Some strains can catch a consumer’s attention with their provocative names — indica-heavy hybrid Bordello is no exception. Fortunately, this strain has a stoney potency to match its risque marketing. Bordello’s origins are something of a mystery, with no official commercial presence or documentation to point to its creators. However, it is rumored within digital cannabis cultivation forums to be the brainchild of a breeder named Lonestar who is associated with a collective called the Texas Resin Company. Bordello is said to be a cross between two other strains of mysterious provenance — Blueberry Apocalypse and Alexis. Bordello’s THC content has been reported to be between 15% and 20%.
Bordello’s flowers, though colorful, are not especially eye-catching in terms of size or structure. They are small to medium and hold fragmented, popcorn-like shapes when cured. The tight, classically indica buds are dusted with trichomes, giving them a slightly moist texture and appearance. Leaves are forest green, in contrast to their hairy, bright orange pistils. Many phenotypes of Bordello also appear to show streaks of lavender and violet. The strain’s genetics are predisposed to produce these purple colors because of high concentrations of pigments called anthocyanins; the pigments yield bright colors when exposed to colder than average conditions late in the growing process.
A complex scent and flavor profile makes the mystery of Bordello’s genetics all the more tantalizing. The flowers give a powerfully tangy citrus scent, reminiscent of Haze varieties like Jack Herer. Consumers may also detect notes of berry, perhaps passed on from the so-called Blueberry Apocalypse parent strain. When broken up or ground, the buds have more of an herbal funk. Bordello gives off a particularly smooth smoke for an indica, and tastes fruity and vaguely piney on the exhale. Notably, this strain does not have a grape flavor to match its purple hues; compounds called terpenes, distinct from the aforementioned anthocyanin pigments, are responsible for Bordello’s nuanced scent and taste.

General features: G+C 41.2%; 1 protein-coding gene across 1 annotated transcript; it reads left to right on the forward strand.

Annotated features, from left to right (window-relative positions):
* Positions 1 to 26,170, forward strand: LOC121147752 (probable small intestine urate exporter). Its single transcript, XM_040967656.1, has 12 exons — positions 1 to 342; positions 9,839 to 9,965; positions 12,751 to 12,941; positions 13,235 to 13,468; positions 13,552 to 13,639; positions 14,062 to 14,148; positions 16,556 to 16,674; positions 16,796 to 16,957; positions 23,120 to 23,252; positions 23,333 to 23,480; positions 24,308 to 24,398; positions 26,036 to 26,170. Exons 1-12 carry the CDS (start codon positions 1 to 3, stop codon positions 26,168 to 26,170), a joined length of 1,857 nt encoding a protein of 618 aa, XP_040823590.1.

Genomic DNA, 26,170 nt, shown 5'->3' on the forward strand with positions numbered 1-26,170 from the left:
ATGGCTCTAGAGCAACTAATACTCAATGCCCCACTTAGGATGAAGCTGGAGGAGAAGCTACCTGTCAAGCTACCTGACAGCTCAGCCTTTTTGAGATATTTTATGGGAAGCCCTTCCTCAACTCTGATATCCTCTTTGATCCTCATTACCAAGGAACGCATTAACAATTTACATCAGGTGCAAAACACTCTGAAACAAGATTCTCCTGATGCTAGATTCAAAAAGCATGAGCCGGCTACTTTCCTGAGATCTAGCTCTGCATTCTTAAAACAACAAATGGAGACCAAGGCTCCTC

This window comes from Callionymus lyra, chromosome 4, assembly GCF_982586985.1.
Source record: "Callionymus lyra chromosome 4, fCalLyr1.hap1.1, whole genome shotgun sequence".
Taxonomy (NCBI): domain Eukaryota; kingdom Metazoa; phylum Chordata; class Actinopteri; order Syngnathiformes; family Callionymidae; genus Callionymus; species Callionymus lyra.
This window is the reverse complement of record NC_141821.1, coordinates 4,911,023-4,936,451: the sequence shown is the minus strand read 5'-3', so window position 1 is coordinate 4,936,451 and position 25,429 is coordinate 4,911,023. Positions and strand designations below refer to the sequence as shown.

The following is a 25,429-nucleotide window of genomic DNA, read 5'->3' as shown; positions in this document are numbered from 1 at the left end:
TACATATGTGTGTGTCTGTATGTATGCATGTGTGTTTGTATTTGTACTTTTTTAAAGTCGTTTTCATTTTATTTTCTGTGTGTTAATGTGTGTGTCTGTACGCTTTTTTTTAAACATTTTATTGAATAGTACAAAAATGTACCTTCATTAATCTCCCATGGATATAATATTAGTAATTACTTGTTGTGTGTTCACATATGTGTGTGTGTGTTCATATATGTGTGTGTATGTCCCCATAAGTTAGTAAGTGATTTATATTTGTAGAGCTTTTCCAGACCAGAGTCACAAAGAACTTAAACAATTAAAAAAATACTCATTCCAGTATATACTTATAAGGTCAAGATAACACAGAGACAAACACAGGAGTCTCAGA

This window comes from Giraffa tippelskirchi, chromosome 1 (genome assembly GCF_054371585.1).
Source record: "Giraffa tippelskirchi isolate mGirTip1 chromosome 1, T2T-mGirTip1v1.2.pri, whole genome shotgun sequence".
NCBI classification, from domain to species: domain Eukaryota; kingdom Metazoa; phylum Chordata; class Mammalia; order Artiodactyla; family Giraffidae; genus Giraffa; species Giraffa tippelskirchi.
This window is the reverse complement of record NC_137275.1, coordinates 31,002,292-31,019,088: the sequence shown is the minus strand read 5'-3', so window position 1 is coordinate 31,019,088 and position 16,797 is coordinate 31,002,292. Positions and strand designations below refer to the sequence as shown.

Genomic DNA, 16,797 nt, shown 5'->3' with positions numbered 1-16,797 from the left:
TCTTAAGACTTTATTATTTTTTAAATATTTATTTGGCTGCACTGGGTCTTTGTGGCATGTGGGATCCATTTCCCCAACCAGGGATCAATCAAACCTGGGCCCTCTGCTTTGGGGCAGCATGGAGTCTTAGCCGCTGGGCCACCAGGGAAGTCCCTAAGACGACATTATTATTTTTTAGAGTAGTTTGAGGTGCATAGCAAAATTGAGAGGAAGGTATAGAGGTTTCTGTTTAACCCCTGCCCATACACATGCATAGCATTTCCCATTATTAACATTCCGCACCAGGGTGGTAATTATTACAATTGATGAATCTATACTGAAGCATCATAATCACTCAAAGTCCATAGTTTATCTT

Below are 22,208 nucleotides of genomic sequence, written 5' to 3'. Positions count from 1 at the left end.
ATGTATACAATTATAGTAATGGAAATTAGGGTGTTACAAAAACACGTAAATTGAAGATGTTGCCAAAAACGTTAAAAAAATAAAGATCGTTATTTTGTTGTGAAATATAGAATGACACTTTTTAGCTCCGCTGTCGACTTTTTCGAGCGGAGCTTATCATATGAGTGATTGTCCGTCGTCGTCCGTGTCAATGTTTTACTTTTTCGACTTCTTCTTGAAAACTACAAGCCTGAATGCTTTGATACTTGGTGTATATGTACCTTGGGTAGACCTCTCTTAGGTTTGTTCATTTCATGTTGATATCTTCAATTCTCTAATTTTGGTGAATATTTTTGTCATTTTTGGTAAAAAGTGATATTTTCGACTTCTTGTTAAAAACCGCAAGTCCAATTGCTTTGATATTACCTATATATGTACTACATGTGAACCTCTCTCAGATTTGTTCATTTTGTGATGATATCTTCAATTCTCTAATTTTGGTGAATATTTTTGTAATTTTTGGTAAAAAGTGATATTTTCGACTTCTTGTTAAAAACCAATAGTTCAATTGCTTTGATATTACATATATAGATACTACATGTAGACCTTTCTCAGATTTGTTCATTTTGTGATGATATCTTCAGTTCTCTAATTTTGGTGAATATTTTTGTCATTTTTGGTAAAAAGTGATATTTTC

Bordello has a heavy, languorous high that may take a while to be fully felt. After a few minutes — or after a second hit — smokers may feel a mounting pressure around the eyes and sinuses. Rather than plunging into cerebral intensity, however, users will slide into a pleasantly hazy mindset. Palpable relaxation creeps throughout the body, slowing breathing and releasing muscle tension. This newfound sedation can create some confusion and brain fog. This strain is not the best choice for accomplishing tasks that require significant exertion. That said, Bordello may provide sufficient relaxation for users to feel friendly and chatty — even those with social anxiety disorders. Because it can be somewhat incapacitating, Bordello is not recommended for morning or afternoon use, and is better suited to helping users unwind before bed.
Bordello’s sedative effects also make it an effective treatment for all kinds of ailments. Its body buzz can numb both moderate and several aches and pains. It can even have anti-convulsive properties for those with seizure conditions. Bordello’s easy feeling of contentment is very useful for soothing stress, anxiety, and depression, and in high enough doses can even provide relief from insomnia.
Seeds of this strain are not available for commercial sale. Those who wish to grow Bordello at home must obtain clippings from mature, healthy plants in order to grow “clones,” or genetically identical propagations. Because of this strain’s limited documentation, there isn’t much information on its ideal growing conditions. However, because it’s an indica, Bordello likely has a short, bushy plant structure that can easily be grown indoors. If they’re able to foster clones, growers should trim any broad, light-blocking fan leaves in order to allow low-growing nodes to reach maximum flowering potential. Growers should also accentuate this strain’s purple highlights by exposing the plants to cold nighttime temperatures late in the vegetative stage. Bordello is reported to have an average yield of 36 grams (or 1.4 ounces) per square foot of plant.